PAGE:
Other gun control groups like Everytown for Gun Control, the Brady Center and Giffords also support the bill.
David Chipman, a senior policy adviser for Giffords and a special agent with the Bureau of Alcohol, Tobacco, Firearms and Explosives for 25 years, told CNN over the phone that this legislation won't prevent all gun deaths but "might prevent some of the mass shootings from becoming as grave as they've become."
Chipman recalled during his years at ATF that he would carry a handgun with 15 rounds of ammunition. He said it's important to weigh all the responsibilities of what he views as common-sense gun legislation.
"That right should not be so unlimited that people can buy a hundred-round magazine or drum magazines like in Aurora," referring to the Colorado cinema shooting in 2012 where 12 people were killed and dozens injured by a single gunman.
There have been efforts to ban high-capacity magazines before and recently. In a proposal to reinstate an expired so-called assault-style weapons ban following the 2012 Sandy Hook Elementary School shooting, Democratic Sen. Dianne Feinstein of California included provisions that would have also outlawed ammunition magazines that hold more than 10 rounds. That effort failed to advance in the chamber.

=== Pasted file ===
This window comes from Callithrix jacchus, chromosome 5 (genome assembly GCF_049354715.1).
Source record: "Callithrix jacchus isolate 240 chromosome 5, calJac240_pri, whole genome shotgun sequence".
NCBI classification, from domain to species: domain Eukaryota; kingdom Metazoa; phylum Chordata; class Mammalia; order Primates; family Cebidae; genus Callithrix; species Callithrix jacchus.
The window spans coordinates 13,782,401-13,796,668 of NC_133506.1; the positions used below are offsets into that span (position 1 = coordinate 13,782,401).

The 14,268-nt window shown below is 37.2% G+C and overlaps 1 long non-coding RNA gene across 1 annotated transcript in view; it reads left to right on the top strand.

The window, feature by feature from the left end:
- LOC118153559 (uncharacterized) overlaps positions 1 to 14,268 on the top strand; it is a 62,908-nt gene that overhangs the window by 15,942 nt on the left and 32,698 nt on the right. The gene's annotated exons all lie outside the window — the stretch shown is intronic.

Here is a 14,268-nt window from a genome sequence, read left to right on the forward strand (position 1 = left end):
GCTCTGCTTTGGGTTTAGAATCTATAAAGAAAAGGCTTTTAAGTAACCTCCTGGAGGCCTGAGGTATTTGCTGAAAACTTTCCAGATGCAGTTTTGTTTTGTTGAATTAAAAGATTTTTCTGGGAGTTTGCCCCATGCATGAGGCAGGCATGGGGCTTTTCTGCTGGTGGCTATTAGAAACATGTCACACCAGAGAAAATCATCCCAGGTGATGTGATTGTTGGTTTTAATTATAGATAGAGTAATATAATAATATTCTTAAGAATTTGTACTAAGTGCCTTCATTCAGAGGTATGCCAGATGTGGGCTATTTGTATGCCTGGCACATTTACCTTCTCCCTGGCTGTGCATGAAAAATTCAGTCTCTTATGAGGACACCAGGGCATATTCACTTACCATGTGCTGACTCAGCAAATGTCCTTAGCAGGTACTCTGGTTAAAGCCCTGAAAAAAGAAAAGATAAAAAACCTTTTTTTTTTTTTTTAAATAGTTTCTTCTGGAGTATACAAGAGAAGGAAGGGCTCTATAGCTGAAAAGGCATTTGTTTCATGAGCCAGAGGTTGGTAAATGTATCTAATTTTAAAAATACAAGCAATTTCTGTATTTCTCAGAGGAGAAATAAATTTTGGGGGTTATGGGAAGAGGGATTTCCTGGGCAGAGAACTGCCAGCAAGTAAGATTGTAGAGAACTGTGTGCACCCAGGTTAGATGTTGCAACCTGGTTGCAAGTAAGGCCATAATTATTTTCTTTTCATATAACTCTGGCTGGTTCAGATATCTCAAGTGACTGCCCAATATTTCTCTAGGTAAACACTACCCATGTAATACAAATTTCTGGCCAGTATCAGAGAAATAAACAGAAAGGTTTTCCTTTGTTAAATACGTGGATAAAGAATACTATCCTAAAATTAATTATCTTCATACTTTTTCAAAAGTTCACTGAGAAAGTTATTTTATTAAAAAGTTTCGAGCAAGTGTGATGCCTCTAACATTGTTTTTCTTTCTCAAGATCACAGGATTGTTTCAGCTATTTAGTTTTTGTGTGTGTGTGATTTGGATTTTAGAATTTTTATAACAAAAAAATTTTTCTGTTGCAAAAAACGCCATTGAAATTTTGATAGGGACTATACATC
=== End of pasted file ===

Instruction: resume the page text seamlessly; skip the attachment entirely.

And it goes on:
During his State of the Union address last week, President Donald Trump recognized last year's hate-fueled attack on a Jewish temple in Pittsburgh but failed to mention gun violence. Survivors and family members of students killed in the Parkland shooting attended the President's speech as guests of lawmakers, though Trump later told a Miami television station he didn't know the Parkland victims were in attendance.